In the embodiment illustrated in FIG. 2, the diameter of the mandrel 9 is smaller than the diameter of the end surface 10 of the tampon. Alternatively, the whole of the end surface may be heat-sealed with the aid of a heated plate or the like instead of using the mandrel 9, thereby obtaining improved protection against leakage. Furthermore, it is possible to heat-seal the casing material also on the mantle surface of the tampon adjacent the end surface 10, with the aid of appropriate means. In addition to obtaining improved protection against leakage, this will also further stabilize the end of the tampon so as to prevent the tampon from expanding as it absorbs body fluid.
In the aforegoing, it has been said that the mandrel 9 is moved towards and away from the end surface 10 of the tampon. However, if found suitable from the aspect of manufacture, the mandrel 9 may, of course, be stationary and the tampon movable.
|Cited Patent||Filing date||Publication date||Applicant||Title|
|US4222381 *||Dec 15, 1978||Sep 16, 1980||Molnlycke Ab||Menstrual tampon|
|US4743237 *||Dec 18, 1986||May 10, 1988||Kimberly-Clark Corporation||Container having securely-attached handling cord and method and apparatus for producing the container|
|US4816100 *||Oct 19, 1987||Mar 28, 1989||Johnson & Johnson Gmbh||Feminine hygiene tampon and method and apparatus for making same|
|US5084038 *||Sep 12, 1989||Jan 28, 1992||Kimberly-Clark Corporation||Apparatus and a method for forming tampons and the tampon itself|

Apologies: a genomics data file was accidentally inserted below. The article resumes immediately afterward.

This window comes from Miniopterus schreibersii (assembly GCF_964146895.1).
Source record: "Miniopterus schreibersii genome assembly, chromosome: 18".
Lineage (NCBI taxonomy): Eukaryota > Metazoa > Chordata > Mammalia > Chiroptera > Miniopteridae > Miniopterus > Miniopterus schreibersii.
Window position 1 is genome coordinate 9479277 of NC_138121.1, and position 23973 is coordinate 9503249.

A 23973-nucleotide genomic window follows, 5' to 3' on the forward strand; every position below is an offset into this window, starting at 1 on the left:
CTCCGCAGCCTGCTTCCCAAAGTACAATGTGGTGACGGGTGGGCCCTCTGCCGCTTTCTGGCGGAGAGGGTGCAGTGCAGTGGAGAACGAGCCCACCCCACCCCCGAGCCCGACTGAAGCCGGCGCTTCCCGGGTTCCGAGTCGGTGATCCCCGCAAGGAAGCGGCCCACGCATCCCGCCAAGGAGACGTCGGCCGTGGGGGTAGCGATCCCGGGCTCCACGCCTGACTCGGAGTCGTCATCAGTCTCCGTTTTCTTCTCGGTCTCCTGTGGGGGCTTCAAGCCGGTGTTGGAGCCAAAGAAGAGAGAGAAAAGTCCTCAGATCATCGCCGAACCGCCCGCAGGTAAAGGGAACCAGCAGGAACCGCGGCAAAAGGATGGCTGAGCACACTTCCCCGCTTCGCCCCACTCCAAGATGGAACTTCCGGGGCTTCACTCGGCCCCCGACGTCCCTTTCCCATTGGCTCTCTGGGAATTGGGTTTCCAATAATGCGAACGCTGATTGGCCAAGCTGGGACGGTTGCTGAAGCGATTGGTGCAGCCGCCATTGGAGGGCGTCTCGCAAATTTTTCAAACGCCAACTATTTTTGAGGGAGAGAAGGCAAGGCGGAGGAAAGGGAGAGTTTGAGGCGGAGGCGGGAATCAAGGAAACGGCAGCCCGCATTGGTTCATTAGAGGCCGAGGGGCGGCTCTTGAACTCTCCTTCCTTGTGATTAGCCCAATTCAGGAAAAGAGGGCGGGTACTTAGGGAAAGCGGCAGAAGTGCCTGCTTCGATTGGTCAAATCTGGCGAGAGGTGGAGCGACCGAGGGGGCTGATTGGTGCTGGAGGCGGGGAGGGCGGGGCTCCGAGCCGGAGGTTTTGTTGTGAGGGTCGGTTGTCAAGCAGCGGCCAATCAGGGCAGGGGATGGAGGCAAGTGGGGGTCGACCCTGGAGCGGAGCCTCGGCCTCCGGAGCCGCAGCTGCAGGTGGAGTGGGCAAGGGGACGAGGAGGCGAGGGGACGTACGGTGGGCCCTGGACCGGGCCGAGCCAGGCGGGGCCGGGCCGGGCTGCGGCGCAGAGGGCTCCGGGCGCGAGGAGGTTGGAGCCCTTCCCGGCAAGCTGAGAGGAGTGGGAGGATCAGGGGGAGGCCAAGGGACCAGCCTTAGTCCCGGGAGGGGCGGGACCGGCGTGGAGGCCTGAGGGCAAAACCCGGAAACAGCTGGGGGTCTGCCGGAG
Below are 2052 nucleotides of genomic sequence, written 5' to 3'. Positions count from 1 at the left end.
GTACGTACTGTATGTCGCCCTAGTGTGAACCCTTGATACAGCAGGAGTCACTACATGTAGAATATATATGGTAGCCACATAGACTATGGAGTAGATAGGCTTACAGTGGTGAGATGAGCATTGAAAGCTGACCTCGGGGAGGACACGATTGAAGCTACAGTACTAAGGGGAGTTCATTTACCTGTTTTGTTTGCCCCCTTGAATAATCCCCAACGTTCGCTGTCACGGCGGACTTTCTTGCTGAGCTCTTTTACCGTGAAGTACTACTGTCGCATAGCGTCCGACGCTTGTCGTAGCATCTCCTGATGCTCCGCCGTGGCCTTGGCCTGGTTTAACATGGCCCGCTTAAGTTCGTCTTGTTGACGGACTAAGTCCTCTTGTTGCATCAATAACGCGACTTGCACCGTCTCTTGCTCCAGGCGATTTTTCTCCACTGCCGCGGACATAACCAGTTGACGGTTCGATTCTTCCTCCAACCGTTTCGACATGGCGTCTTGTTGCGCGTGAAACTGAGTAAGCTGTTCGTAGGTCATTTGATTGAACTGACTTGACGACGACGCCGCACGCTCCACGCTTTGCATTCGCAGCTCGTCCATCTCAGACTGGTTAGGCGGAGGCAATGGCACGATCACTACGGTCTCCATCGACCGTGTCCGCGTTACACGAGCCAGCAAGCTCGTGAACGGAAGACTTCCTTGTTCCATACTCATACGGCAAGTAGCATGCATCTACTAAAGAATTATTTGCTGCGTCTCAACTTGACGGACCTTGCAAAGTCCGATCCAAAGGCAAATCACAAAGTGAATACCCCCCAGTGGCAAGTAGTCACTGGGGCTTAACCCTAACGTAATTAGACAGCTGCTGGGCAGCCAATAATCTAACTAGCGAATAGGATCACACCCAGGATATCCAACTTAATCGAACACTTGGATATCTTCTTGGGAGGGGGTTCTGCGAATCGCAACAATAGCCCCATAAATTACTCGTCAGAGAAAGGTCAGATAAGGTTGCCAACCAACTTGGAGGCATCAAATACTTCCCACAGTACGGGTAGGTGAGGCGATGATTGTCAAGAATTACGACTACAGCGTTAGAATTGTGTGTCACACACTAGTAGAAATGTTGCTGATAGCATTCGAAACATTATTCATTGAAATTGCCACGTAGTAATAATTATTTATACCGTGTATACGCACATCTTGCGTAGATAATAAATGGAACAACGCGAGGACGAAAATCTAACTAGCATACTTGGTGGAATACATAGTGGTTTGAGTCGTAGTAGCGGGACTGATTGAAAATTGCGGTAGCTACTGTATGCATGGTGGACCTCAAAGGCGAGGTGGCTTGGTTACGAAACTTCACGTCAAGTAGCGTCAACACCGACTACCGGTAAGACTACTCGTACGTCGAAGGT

|US5153971 *||Nov 26, 1991||Oct 13, 1992||Kimberly-Clark Corporation||Method of forming a curved tampon|
|US5350371 *||Jan 29, 1993||Sep 27, 1994||Kimberly-Clark Corporation||Catamenial tampon|
|US5374258 *||Dec 15, 1988||Dec 20, 1994||Smith & Nephew Plc||Tampons|
|GB2010680A *||Title not available|
|SE370320B *||Title not available|
|Citing Patent||Filing date||Publication date||Applicant||Title|
|US6283952 *||May 5, 1997||Sep 4, 2001||Tambrands, Inc.||Shaped tampon|
|US6436328 *||Sep 15, 1999||Aug 20, 2002||Kimberly-Clark Worldwide, Inc.||Method for forming an absorbent structure|
|US6479728||Sep 15, 1999||Nov 12, 2002||Kimberly-Clark Worldwide, Inc.||Absorbent structure with angularly orientated absorbent members|
|US6874394 *||Jun 30, 1999||Apr 5, 2005||Mcneil-Ppc, Inc.||Continuous method of providing individual sheets from a continuous web|
|US8026409||Mar 7, 2006||Sep 27, 2011||Andersch Bjoern||Tampon|
|WO2013083122A1 *||Dec 5, 2012||Jun 13, 2013||Mcairlaid's Vliesstoffe Gmbh & Co. Kg||Peg-shaped or cylindrical hygiene element|
|U.S. Classification||604/363, 604/358, 604/904, 28/118|
|International Classification||A61F13/20, A61F13/15|
|Cooperative Classification||Y10S604/904, A61F13/2051, A61F13/2085|
|European Classification||A61F13/20M2, A61F13/20C|
|Jun 7, 1995||AS||Assignment|
Owner name: MOLNLYCKE AB, SWEDEN
Free format text: ASSIGNMENT OF ASSIGNORS INTEREST;ASSIGNOR:OLSEN, CLAS;REEL/FRAME:007685/0406
Effective date: 19950511
|May 4, 2001||FPAY||Fee payment|
Year of fee payment: 4
|Apr 28, 2005||FPAY||Fee payment|
Year of fee payment: 8
|Apr 29, 2009||FPAY||Fee payment|
Year of fee payment: 12